Here are news and opinion stories educators, advocates, policy wonks and makers are talking about today:

Applications open for federal STEM education grant programs
The U.S. Department of Education has opened applications for two science, technology, engineering and math (STEM) grant competitions supported by President Donald Trump’s memorandum on STEM education. The $75 million “Supporting Effective Educator Development,” or SEED, program will provide fiscal 2018 funding to increase “evidence-based preparation, development, or enhancement opportunities for educators,” according to a statement from the Education Department, with the ultimate goal of preparing more effective STEM teachers. In September, Trump directed Secretary Betsy DeVos to prioritize STEM education for students and training for teachers, mandating that at least $200 million per year in existing grant funds be spent on STEM initiatives. (EdScoop)

A Year Ago the Supreme Court Raised the Bar for Special Ed. What’s Happened Since?
A year after the U.S. Supreme Court ruled that schools must offer students with disabilities an education reasonably calculated to enable them to “make progress appropriate in light of the child’s circumstances,” what has changed? On the one hand, not much, if evaluating the dozens of special education cases that have cited Endrew F. v. Douglas County School District, which was decided March 22, 2017. (Education Week)

Do Pre-K Teachers Need a Bachelor’s Degree? National Initiative Seeks Consensus on Decades-Old Debate
Should preschool teachers be required to have a bachelor’s degree? A national collaborative of early childhood educators says no, and is issuing recommendations in an effort to reach consensus in a decades-old debate on qualifications for teachers of America’s youngest students. The current draft of the recommendations, written as part of a two-year initiative called Power to the Profession, supports multiple education levels for preschool teachers, including associate’s and bachelor’s degrees — flexibility that opponents say could hurt a profession fighting to gain recognition and better pay. Fifteen education organizations, among them the National Education Association, the National Head Start Association, and the National Association of Early Childhood Teacher Educators, created the document with input from dozens of stakeholders. (The 74)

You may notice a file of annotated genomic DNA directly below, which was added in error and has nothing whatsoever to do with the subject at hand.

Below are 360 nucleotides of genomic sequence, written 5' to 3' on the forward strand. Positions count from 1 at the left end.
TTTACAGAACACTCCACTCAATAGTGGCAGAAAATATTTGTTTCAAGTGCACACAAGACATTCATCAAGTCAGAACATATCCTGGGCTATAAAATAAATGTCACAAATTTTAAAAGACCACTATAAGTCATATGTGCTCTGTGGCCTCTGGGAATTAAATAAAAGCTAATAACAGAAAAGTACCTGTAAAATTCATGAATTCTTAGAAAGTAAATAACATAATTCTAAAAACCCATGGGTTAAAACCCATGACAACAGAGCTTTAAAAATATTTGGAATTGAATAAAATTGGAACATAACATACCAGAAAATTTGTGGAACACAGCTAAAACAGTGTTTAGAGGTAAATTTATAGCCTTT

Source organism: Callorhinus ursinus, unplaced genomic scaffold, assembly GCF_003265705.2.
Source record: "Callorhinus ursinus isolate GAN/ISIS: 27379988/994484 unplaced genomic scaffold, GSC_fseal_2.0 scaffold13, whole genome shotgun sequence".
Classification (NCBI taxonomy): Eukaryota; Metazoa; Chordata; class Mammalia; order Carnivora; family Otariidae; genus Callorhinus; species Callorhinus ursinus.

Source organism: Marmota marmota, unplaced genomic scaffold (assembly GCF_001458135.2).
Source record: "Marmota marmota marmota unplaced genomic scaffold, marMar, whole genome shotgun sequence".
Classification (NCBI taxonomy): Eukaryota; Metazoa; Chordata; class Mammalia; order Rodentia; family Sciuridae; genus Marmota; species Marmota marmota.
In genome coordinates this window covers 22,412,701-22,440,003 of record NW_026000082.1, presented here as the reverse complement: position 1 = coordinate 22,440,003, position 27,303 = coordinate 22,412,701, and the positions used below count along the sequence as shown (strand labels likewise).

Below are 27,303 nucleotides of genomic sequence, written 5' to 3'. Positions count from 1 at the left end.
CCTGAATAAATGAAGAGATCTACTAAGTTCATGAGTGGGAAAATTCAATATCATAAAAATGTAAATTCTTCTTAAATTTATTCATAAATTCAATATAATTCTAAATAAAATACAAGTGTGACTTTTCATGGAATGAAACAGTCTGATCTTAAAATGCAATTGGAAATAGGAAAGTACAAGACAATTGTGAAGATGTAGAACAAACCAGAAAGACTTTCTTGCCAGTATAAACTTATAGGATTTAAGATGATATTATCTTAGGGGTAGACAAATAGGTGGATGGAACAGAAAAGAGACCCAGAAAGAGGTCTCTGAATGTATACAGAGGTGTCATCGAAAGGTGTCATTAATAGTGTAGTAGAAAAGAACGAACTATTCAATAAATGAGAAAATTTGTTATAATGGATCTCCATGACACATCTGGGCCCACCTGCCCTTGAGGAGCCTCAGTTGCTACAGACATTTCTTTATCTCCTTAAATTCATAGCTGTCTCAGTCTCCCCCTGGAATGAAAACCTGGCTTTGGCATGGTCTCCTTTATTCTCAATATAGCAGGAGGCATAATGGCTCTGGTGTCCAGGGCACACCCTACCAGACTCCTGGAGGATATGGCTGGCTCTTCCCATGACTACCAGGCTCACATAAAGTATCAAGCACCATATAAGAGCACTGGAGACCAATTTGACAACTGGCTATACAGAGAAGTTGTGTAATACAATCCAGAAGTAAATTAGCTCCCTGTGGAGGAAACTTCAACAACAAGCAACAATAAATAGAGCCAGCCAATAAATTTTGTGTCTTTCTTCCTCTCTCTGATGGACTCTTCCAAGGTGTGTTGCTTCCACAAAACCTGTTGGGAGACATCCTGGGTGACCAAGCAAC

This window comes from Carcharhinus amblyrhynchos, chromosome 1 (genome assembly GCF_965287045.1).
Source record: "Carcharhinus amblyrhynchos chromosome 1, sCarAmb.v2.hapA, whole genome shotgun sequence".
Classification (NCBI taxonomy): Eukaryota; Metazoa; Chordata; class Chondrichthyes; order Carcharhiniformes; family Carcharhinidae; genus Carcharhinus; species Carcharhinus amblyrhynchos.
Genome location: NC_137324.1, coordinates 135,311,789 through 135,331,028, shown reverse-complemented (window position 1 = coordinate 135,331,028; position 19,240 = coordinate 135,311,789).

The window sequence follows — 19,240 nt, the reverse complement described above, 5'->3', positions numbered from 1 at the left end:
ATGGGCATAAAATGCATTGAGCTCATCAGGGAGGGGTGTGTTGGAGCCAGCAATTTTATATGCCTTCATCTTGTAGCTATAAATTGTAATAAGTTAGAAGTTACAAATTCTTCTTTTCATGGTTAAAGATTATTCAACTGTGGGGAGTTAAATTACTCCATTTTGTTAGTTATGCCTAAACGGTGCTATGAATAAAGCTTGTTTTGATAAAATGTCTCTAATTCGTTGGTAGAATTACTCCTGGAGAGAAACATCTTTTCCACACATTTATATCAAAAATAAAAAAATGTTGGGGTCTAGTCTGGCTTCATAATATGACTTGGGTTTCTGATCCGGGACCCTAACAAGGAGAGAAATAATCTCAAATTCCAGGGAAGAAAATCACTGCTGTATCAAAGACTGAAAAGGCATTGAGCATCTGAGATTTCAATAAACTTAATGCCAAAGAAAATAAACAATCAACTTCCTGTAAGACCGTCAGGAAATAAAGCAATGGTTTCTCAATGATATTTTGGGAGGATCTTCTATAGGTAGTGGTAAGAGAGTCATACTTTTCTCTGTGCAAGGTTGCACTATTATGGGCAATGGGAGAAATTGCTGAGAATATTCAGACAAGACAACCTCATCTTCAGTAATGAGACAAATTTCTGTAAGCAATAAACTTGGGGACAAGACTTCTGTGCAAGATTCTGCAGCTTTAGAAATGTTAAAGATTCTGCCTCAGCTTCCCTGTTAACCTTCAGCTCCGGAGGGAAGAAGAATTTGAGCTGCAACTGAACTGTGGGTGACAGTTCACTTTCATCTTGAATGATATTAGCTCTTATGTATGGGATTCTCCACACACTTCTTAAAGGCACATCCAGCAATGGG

What ‘A Nation At Risk’ Got Wrong, And Right, About U.S. Schools
Very few government reports have had the staying power of “A Nation At Risk,” which appeared 35 years ago this month and stoked widespread concerns about the quality of American schools. “The educational foundations of our society are presently being eroded by a rising tide of mediocrity that threatens our very future as a nation and as a people,” the authors thundered in one of its best-known passages. (NPR)

Report shows increase among East Hawaii high school graduates attending college
The college enrollment rate among East Hawaii high school students increased last year, albeit still shy of the statewide average. That’s according to the College and Career Readiness Indicators Report, an annual school-by-school snapshot of how well students are prepared for life after graduating high school. It is compiled each year by Hawaii P-20 Partnerships for Education, a statewide education consortium. It was released earlier this month. (Hawaii Tribune-Herald)

New Mexico
PED seeking more direct authority
The state Public Education Department is pushing to have more direct authority over teacher development programs, including taking on the oversight duties now provided by national accreditation groups. But some are questioning whether the proposal is within PED’s authority. By this time next month, PED wants a rule in place that allows it to rate educator preparation programs – which ultimately license teachers – through site visits and a scorecard system. (Albuquerque Journal)

North Carolina
Nearly 800 Durham teachers take off May 16, request school be canceled to demand better conditions
The Durham Association of Educators announced Thursday evening that nearly 800 teachers have requested personal leave next month to advocate for Durham Public Schools in Raleigh. During a press conference before the start of the Durham Public Schools board meeting, the educators said they would request the board cancel classes on May 16 so parents, teachers and advocates can travel to the state General Assembly to demand increased school funding, teacher pay raises and class size reduction. (

Washington D.C.
Teachers from only D.C. charter school with a union take to the streets to protest
A rare battle between teachers and administrators at a charter school has broken into public view, with educators taking to the streets of a D.C. neighborhood to press their case that the school is spending millions of dollars on consultants while cutting core classroom positions. The teachers at Chavez Prep Middle — the first D.C. charter school to unionize — say the administration’s spending is hurting students, who predominantly come from low-income, Hispanic families. (The Washington Post)

Mimi Woldeyohannes is the Executive Assistant to the CEO at 50CAN. She lives in Maryland.


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